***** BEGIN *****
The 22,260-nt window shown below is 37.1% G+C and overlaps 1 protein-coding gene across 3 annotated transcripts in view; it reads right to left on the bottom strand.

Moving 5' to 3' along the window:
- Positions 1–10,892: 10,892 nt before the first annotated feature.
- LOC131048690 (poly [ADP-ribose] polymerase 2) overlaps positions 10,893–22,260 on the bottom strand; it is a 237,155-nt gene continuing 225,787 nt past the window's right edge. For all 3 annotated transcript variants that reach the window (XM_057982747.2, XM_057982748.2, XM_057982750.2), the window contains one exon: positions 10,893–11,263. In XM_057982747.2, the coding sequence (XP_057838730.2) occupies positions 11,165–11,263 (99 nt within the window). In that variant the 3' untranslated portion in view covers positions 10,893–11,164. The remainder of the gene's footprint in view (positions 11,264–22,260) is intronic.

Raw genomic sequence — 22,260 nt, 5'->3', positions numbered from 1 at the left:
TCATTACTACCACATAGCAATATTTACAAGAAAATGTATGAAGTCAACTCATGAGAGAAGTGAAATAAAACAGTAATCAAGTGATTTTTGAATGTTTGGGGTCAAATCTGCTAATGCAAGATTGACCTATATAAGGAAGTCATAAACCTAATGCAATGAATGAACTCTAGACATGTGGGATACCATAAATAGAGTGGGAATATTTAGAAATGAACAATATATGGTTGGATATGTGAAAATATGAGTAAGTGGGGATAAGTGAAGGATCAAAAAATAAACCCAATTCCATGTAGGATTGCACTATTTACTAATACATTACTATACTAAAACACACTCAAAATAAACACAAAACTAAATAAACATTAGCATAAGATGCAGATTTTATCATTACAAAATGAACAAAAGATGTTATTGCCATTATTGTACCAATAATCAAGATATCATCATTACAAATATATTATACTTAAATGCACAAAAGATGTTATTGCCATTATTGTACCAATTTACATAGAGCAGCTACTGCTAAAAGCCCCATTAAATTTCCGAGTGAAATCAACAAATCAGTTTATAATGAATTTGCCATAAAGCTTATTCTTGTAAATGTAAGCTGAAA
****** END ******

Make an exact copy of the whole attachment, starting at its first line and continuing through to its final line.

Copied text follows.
The 22,260-nt window shown below is 37.1% G+C and overlaps 1 protein-coding gene across 3 annotated transcripts in view; it reads right to left on the bottom strand.

Moving 5' to 3' along the window:
- Positions 1–10,892: 10,892 nt before the first annotated feature.
- LOC131048690 (poly [ADP-ribose] polymerase 2) overlaps positions 10,893–22,260 on the bottom strand; it is a 237,155-nt gene continuing 225,787 nt past the window's right edge. For all 3 annotated transcript variants that reach the window (XM_057982747.2, XM_057982748.2, XM_057982750.2), the window contains one exon: positions 10,893–11,263. In XM_057982747.2, the coding sequence (XP_057838730.2) occupies positions 11,165–11,263 (99 nt within the window). In that variant the 3' untranslated portion in view covers positions 10,893–11,164. The remainder of the gene's footprint in view (positions 11,264–22,260) is intronic.

Raw genomic sequence — 22,260 nt, 5'->3', positions numbered from 1 at the left:
TCATTACTACCACATAGCAATATTTACAAGAAAATGTATGAAGTCAACTCATGAGAGAAGTGAAATAAAACAGTAATCAAGTGATTTTTGAATGTTTGGGGTCAAATCTGCTAATGCAAGATTGACCTATATAAGGAAGTCATAAACCTAATGCAATGAATGAACTCTAGACATGTGGGATACCATAAATAGAGTGGGAATATTTAGAAATGAACAATATATGGTTGGATATGTGAAAATATGAGTAAGTGGGGATAAGTGAAGGATCAAAAAATAAACCCAATTCCATGTAGGATTGCACTATTTACTAATACATTACTATACTAAAACACACTCAAAATAAACACAAAACTAAATAAACATTAGCATAAGATGCAGATTTTATCATTACAAAATGAACAAAAGATGTTATTGCCATTATTGTACCAATAATCAAGATATCATCATTACAAATATATTATACTTAAATGCACAAAAGATGTTATTGCCATTATTGTACCAATTTACATAGAGCAGCTACTGCTAAAAGCCCCATTAAATTTCCGAGTGAAATCAACAAATCAGTTTATAATGAATTTGCCATAAAGCTTATTCTTGTAAATGTAAGCTGAAA